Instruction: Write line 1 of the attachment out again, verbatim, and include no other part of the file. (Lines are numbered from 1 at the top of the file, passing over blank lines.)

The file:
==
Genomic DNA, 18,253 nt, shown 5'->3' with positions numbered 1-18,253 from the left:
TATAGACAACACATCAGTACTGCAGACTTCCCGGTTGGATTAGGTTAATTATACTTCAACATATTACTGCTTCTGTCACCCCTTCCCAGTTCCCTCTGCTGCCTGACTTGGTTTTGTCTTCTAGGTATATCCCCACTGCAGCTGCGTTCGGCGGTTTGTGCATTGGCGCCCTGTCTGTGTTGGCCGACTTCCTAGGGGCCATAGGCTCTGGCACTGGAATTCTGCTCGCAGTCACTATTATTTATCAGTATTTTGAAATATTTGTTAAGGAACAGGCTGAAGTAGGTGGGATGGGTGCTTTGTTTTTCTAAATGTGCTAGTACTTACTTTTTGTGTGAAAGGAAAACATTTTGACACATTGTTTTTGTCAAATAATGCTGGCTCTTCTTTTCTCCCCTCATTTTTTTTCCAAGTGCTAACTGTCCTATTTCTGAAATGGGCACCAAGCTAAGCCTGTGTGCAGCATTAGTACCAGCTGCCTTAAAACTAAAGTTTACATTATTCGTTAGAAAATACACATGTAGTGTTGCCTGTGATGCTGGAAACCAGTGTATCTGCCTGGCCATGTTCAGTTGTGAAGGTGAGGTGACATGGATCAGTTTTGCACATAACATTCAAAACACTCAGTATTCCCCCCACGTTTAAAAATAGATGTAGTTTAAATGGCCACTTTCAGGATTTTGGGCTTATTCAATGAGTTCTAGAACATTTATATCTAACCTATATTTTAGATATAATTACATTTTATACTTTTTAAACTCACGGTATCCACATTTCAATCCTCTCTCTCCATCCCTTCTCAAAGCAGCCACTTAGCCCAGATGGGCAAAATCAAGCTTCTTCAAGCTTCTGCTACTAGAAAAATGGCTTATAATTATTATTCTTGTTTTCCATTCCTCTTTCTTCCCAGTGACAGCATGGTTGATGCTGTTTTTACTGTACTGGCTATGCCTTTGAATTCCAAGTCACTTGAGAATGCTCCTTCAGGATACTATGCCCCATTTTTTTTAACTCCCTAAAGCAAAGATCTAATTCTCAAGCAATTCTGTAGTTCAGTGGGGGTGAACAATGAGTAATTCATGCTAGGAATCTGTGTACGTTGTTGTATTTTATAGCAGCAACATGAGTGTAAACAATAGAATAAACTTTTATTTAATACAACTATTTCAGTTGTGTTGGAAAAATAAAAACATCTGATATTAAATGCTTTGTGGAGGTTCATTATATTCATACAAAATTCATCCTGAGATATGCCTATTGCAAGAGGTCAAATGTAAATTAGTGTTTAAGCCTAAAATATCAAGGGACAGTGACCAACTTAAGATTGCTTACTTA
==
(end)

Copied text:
Genomic DNA, 18,253 nt, shown 5'->3' with positions numbered 1-18,253 from the left: